For music in the United States, the twentieth century was a beacon, for the genre of jazz began to take shape, beginning in the city of New Orleans with the Dixieland bands, and then evolving as mu
For music in the United States, the twentieth century was a beacon, for the genre of jazz began to take shape, beginning in the city of New Orleans with the Dixieland bands, and then evolving as musicians went to New York, Chicago and other cities to spread the sound that got folks off their feet and dancing.
It then became the era of swing in spite of President Franklin Delano Roosevelt trying to put America back on its feet in the midst of the Great Depression, and as war beckoned across much of Europe.
But when the war was over, the identity of the genre Americans held dear was in flux. Musicians began to be creative and focus not just on making money, but on the sounds. What came was a series of differences in the sound, including in the 1950s, hard bop, which was its centre during the decade.
How can it be brought back to form, to be appreciated, to be allowed again to thrive in its birthplace?
A code, cracked
Many musicians tried to find out how, yet in the spring of 1959, the trumpeter Miles Davis, together with pianists Bill Evans and Wynton Kelly, saxophonists John Coltrane and Julian “Cannonball” Adderley, bassist Paul Chambers and drummer Jimmy Cobb, redefined what jazz became, through 5 tracks at Columbia Records’ studio on 30th Street in New York. Those recordings would take the form of Kind of Blue, released that August.
They cracked the code, and Kind of Blue became, according to its review when Rolling Stone magazine listed it as part of the 500 Greatest Albums of all time, “a revolution of its own.”
Kind of Blue was an escape from the hard bop jazz that listeners been accustomed to – starting merely with modal improvisation, or the utilising of musical modes rather than progressions from chords. Accompanied were solos from Davis, Coltrane, Adderley, Evans and all the musicians on the record.
As Evans noted in his original liner notes that accompanied the album, Davis had made this modal and improvised settings just hours before sessions began.
“Miles conceived these settings only hours before the recording dates and arrived with sketches which indicated to the group what was to be played,” Evans wrote. “Therefore, you will hear something close to pure spontaneity in these performances. The group had never played these pieces prior to the recordings and I think without exception the first complete performance of each was a ‘take.’”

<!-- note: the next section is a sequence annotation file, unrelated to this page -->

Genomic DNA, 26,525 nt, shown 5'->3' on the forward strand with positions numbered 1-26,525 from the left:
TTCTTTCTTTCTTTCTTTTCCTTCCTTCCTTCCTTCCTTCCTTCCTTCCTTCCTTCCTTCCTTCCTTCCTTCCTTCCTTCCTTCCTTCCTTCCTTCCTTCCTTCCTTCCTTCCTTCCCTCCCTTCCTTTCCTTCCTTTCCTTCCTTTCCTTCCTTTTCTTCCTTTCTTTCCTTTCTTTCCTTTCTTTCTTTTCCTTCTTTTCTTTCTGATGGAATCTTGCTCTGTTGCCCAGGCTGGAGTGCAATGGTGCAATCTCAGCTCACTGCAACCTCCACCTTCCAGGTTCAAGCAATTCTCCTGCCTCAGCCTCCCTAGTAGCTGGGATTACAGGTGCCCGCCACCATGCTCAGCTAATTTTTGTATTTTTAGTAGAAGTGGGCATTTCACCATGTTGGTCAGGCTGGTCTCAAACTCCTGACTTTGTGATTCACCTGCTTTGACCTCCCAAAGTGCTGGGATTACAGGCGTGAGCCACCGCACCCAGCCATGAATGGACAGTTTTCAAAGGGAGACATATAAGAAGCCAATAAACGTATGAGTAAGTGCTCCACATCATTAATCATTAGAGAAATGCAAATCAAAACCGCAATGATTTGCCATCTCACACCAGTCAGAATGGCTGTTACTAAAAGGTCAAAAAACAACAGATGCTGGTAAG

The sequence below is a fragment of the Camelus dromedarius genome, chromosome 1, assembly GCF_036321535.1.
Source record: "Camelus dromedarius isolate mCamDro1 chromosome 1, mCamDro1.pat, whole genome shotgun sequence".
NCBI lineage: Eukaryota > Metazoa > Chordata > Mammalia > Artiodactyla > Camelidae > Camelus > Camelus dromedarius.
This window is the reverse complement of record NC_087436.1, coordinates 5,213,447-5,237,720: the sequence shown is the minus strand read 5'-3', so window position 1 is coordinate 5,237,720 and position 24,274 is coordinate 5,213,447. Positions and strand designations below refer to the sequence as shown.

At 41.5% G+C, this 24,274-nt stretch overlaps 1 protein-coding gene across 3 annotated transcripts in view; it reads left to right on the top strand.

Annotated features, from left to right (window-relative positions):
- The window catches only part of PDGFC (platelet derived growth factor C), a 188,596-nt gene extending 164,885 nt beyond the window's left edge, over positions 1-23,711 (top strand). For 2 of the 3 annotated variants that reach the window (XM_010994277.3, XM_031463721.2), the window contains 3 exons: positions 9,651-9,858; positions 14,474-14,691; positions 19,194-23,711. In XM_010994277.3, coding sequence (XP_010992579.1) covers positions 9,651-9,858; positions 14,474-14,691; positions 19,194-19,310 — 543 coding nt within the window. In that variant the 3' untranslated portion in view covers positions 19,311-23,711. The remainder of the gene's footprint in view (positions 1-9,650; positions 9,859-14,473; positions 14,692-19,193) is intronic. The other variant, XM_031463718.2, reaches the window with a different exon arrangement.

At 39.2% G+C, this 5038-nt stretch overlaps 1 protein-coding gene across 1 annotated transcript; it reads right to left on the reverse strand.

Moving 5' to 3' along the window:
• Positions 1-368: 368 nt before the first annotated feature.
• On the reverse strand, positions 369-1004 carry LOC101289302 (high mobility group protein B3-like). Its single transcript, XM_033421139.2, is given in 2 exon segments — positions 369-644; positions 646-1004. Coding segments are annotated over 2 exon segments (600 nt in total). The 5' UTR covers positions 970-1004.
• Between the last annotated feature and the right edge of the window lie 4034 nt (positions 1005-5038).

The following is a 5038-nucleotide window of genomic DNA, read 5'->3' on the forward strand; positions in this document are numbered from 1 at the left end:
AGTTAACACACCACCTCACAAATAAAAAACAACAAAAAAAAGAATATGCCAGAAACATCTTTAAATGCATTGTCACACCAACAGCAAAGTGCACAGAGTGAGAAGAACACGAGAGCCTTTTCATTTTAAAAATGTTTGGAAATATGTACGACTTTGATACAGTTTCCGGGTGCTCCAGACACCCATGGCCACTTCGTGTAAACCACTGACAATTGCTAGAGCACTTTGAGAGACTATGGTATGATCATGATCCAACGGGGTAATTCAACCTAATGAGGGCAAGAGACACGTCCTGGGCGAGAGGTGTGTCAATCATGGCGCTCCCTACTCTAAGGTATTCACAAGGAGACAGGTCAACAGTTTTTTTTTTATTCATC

‘Everybody knows it’
But if you looked beyond the genre of jazz, and the inner developments of music itself, you notice something more about Kind of Blue’s role, especially the connection between the music and the listener. Indeed, as the British music journalist Richard Williams said in an interview with National Public Radio in 2010, even if you are unfamiliar with jazz, you know it’s there.
“Everybody knows it, even people who know virtually nothing about jazz, somehow they recognise Kind of Blue the minute they hear it,” Williams said.
Williams said Davis did not want to make this the normal jazz record, as the first track, So What, begins silently, with the piano, then the bass, then the other sounds, giving a taste of what would be forthcoming, which helps its appeal over the course of the tracks.
“They may have bought it after hearing it at a friend’s house, or in a record shop, or in the background at a restaurant: something that imprinted itself during a casual encounter, the most exquisitely refined of ambient music,” Williams said, reading from his book on the subject, “The Blue Moment: Miles Davis’s Kind of Blue and the Remaking of Modern Music.”
A musical treasure
But what makes this record, 55 years after its release, stand out from others and keeps us coming back for more, even if we are not scholars of jazz ourselves? Perhaps we return to how we think of records or individual songs, and how we feel about them when we listen for the first time.
It is, in the words of Cobb, a slice of musical heaven. The second you hear the first notes from bassist Chambers and pianist Evans on So What, to the final note of Flamenco Sketches, its closing track, you are left with something special.
It is one of those records, despite the dominance of American artists including Taylor Swift (whom I suspect will, if she reads this, wish to write a song about me based upon how much I despise her records), that maintains its appeal, that warrants your attention, that guarantees you an unconditional first class listening experience.
Even if you are not a fan of the jazz genre, and this is the only jazz record you buy (or download) in an eclectic music collection, be assured that you will be holding a slice of musical heaven, and never want to let it go.
What do you think of Kind of Blue? Have your say in the comments section below.